by Henrik Ibsen
Analysis: What's Up With the Ending?
At the end of the play, Mrs. Alving clutches morphine and looks at her withered son as a ruthless, revelatory sun spills over the scene. An articulate woman, she ends the play screaming monosyllables: "No. no; no!--Yes!--No; no!," and tearing her hair. Her life of calm, reasoned arguments is over. Her son Oswald has demanded action – he wants her to help him kill himself.
Just before his final meltdown, Oswald argues to his mother that common genes don't necessarily lead to love. It's a hard lesson for his mother to learn. He doesn't love her, but sees how she can be useful. Oswald asks her to take back the life she gave him: "I never asked you for life. And what sort of a life have you given me? I will not have it! You shall take it back again!" (3.245). The mother-child bond is the last ghost Mrs. Alving may have to give up.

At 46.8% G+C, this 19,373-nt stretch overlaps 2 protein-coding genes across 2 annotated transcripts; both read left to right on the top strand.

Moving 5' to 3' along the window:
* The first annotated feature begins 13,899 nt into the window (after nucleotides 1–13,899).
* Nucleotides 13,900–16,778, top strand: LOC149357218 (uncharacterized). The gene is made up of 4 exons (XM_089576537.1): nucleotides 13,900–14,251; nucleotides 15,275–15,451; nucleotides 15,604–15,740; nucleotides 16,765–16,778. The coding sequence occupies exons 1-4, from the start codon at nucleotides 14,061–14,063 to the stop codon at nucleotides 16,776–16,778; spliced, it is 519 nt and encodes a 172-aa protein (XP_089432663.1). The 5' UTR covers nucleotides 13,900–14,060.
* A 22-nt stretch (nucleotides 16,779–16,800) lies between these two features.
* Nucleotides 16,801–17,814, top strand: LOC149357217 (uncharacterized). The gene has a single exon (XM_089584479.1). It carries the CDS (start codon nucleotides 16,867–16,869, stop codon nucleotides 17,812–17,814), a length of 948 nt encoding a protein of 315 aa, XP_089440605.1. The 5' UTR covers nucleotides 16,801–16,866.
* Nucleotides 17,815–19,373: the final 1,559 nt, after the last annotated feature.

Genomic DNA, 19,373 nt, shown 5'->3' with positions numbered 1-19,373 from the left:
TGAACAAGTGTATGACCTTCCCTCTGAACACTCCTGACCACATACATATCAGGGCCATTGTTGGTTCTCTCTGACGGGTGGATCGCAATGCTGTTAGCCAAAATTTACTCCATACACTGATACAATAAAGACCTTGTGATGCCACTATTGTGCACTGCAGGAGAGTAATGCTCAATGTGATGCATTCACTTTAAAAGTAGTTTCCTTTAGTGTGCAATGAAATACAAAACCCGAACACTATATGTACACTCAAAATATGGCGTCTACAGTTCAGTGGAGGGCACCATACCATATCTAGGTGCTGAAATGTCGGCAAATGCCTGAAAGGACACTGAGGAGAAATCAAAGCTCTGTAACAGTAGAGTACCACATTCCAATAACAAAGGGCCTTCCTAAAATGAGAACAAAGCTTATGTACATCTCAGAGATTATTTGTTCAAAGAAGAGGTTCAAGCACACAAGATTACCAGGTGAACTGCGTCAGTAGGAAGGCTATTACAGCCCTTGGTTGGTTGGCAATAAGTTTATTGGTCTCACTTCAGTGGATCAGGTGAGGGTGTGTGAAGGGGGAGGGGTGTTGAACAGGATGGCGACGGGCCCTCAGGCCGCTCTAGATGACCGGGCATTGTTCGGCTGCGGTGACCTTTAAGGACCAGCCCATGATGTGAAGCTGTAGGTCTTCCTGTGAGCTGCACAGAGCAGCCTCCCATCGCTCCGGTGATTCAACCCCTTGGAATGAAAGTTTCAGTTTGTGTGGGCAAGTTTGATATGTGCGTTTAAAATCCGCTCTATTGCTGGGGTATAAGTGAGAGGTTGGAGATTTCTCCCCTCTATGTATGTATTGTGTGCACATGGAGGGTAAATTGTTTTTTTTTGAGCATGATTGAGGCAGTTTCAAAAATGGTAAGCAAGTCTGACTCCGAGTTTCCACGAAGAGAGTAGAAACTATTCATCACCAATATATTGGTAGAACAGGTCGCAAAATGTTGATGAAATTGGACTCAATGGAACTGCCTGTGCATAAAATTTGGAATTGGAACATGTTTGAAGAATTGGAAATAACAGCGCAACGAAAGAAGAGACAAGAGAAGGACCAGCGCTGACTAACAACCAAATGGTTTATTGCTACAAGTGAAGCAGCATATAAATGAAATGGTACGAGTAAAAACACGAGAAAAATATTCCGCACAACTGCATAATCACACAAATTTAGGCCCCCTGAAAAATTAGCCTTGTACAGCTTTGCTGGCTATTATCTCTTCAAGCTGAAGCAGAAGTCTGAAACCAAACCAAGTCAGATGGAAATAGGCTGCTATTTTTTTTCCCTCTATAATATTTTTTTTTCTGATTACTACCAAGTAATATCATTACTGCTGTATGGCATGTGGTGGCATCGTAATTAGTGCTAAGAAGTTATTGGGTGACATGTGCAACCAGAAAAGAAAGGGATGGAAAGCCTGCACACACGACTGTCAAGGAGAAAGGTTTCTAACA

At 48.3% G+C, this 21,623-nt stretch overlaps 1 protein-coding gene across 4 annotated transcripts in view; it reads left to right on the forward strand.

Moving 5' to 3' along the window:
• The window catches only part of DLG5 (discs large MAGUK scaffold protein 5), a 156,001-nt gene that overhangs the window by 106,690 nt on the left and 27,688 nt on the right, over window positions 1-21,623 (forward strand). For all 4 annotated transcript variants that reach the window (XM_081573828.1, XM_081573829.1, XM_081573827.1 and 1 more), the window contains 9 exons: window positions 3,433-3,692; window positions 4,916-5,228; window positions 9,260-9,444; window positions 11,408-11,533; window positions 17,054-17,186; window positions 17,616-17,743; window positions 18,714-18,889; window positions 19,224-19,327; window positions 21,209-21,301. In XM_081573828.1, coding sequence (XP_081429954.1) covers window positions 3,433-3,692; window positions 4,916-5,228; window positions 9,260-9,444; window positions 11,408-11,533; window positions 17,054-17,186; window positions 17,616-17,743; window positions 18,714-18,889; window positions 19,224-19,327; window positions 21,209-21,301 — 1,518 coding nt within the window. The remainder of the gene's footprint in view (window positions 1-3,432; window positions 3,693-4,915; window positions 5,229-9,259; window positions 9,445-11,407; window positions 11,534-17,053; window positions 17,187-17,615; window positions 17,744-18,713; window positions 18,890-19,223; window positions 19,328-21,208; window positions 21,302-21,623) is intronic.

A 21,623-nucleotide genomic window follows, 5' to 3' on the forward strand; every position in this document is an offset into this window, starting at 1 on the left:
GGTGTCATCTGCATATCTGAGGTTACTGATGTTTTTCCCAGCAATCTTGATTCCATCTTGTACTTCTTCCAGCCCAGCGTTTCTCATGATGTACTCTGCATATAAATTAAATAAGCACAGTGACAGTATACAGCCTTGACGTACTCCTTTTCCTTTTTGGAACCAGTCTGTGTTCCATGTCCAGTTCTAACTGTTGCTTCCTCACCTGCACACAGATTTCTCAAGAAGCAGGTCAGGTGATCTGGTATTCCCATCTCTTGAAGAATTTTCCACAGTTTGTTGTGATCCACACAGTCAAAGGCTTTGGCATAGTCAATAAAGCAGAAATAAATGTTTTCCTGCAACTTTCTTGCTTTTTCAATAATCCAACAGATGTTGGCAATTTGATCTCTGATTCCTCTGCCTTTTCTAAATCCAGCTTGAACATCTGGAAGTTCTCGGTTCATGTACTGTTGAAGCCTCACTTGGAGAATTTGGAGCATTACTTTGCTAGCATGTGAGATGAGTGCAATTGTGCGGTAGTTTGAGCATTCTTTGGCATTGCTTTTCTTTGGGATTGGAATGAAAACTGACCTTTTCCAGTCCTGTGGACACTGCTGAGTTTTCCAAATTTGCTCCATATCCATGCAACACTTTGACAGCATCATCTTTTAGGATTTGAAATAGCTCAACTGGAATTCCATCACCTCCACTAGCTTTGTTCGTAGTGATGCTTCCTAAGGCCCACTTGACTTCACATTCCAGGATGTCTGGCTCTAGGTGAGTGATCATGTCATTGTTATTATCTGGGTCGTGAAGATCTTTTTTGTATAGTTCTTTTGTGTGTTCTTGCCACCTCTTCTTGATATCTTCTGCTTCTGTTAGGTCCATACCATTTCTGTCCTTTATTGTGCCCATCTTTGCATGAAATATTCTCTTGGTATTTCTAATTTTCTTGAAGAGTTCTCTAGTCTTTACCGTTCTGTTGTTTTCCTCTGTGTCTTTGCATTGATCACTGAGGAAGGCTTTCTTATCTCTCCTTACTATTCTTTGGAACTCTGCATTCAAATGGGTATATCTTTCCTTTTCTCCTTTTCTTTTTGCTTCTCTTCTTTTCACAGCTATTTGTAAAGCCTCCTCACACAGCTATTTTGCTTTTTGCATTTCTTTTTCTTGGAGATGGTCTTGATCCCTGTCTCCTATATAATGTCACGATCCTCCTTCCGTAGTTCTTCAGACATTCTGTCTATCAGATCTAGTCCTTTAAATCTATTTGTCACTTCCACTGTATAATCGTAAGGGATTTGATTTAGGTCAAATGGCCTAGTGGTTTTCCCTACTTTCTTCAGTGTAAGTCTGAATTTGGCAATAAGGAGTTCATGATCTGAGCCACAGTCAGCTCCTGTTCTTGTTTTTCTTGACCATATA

What does she do? Ibsen doesn't tell us. If you were a director making that decision, what does it mean for the play? Will Mrs. Alving accept her solitude (think about it, she's all alone in that big, dark house) and kill her son? Is Oswald another "ghost" she has to get rid of? Will she keep him, nourishing an image of herself as a caregiver? What happens next? It's quite a cliffhanger and we have to fill in the missing pieces.